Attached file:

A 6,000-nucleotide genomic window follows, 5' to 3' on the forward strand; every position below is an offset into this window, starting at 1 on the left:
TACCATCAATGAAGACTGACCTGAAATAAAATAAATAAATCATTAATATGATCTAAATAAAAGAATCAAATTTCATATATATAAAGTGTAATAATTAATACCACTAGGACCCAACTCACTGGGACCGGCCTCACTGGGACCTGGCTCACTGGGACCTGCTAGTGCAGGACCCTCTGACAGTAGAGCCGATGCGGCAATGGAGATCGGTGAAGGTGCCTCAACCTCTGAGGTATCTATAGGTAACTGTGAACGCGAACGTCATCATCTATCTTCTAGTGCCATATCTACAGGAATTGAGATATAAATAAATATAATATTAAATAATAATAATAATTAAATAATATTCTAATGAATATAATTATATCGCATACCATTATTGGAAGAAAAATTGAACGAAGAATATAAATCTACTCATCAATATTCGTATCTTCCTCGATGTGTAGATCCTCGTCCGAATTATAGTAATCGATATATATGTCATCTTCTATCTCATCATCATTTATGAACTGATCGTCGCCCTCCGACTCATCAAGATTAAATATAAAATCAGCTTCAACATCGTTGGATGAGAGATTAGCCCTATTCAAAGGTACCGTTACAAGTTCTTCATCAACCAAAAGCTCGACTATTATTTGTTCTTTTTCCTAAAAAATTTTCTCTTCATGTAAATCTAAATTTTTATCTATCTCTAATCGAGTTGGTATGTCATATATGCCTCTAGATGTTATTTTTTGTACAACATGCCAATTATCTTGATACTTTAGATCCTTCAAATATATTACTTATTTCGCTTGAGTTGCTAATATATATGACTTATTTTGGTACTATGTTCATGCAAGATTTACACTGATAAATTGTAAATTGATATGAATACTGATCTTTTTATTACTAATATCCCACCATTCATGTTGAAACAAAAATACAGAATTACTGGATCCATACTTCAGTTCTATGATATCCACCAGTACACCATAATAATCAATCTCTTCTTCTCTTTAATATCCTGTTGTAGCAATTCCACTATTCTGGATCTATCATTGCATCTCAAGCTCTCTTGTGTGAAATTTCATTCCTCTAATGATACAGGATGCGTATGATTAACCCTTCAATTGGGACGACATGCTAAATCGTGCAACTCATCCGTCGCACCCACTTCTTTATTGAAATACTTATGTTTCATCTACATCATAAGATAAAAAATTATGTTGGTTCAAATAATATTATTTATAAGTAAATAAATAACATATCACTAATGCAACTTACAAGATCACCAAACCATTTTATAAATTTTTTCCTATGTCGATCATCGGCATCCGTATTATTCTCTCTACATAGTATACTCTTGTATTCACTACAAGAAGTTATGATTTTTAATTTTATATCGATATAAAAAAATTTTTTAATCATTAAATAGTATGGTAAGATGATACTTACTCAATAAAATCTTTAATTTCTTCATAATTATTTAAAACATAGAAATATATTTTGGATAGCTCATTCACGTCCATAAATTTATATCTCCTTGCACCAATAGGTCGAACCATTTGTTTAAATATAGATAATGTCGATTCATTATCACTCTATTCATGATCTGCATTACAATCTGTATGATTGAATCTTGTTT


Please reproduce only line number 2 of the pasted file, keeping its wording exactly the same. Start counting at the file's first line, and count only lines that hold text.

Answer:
TACCATCAATGAAGACTGACCTGAAATAAAATAAATAAATCATTAATATGATCTAAATAAAAGAATCAAATTTCATATATATAAAGTGTAATAATTAATACCACTAGGACCCAACTCACTGGGACCGGCCTCACTGGGACCTGGCTCACTGGGACCTGCTAGTGCAGGACCCTCTGACAGTAGAGCCGATGCGGCAATGGAGATCGGTGAAGGTGCCTCAACCTCTGAGGTATCTATAGGTAACTGTGAACGCGAACGTCATCATCTATCTTCTAGTGCCATATCTACAGGAATTGAGATATAAATAAATATAATATTAAATAATAATAATAATTAAATAATATTCTAATGAATATAATTATATCGCATACCATTATTGGAAGAAAAATTGAACGAAGAATATAAATCTACTCATCAATATTCGTATCTTCCTCGATGTGTAGATCCTCGTCCGAATTATAGTAATCGATATATATGTCATCTTCTATCTCATCATCATTTATGAACTGATCGTCGCCCTCCGACTCATCAAGATTAAATATAAAATCAGCTTCAACATCGTTGGATGAGAGATTAGCCCTATTCAAAGGTACCGTTACAAGTTCTTCATCAACCAAAAGCTCGACTATTATTTGTTCTTTTTCCTAAAAAATTTTCTCTTCATGTAAATCTAAATTTTTATCTATCTCTAATCGAGTTGGTATGTCATATATGCCTCTAGATGTTATTTTTTGTACAACATGCCAATTATCTTGATACTTTAGATCCTTCAAATATATTACTTATTTCGCTTGAGTTGCTAATATATATGACTTATTTTGGTACTATGTTCATGCAAGATTTACACTGATAAATTGTAAATTGATATGAATACTGATCTTTTTATTACTAATATCCCACCATTCATGTTGAAACAAAAATACAGAATTACTGGATCCATACTTCAGTTCTATGATATCCACCAGTACACCATAATAATCAATCTCTTCTTCTCTTTAATATCCTGTTGTAGCAATTCCACTATTCTGGATCTATCATTGCATCTCAAGCTCTCTTGTGTGAAATTTCATTCCTCTAATGATACAGGATGCGTATGATTAACCCTTCAATTGGGACGACATGCTAAATCGTGCAACTCATCCGTCGCACCCACTTCTTTATTGAAATACTTATGTTTCATCTACATCATAAGATAAAAAATTATGTTGGTTCAAATAATATTATTTATAAGTAAATAAATAACATATCACTAATGCAACTTACAAGATCACCAAACCATTTTATAAATTTTTTCCTATGTCGATCATCGGCATCCGTATTATTCTCTCTACATAGTATACTCTTGTATTCACTACAAGAAGTTATGATTTTTAATTTTATATCGATATAAAAAAATTTTTTAATCATTAAATAGTATGGTAAGATGATACTTACTCAATAAAATCTTTAATTTCTTCATAATTATTTAAAACATAGAAATATATTTTGGATAGCTCATTCACGTCCATAAATTTATATCTCCTTGCACCAATAGGTCGAACCATTTGTTTAAATATAGATAATGTCGATTCATTATCACTCTATTCATGATCTGCATTACAATCTGTATGATTGAATCTTGTTT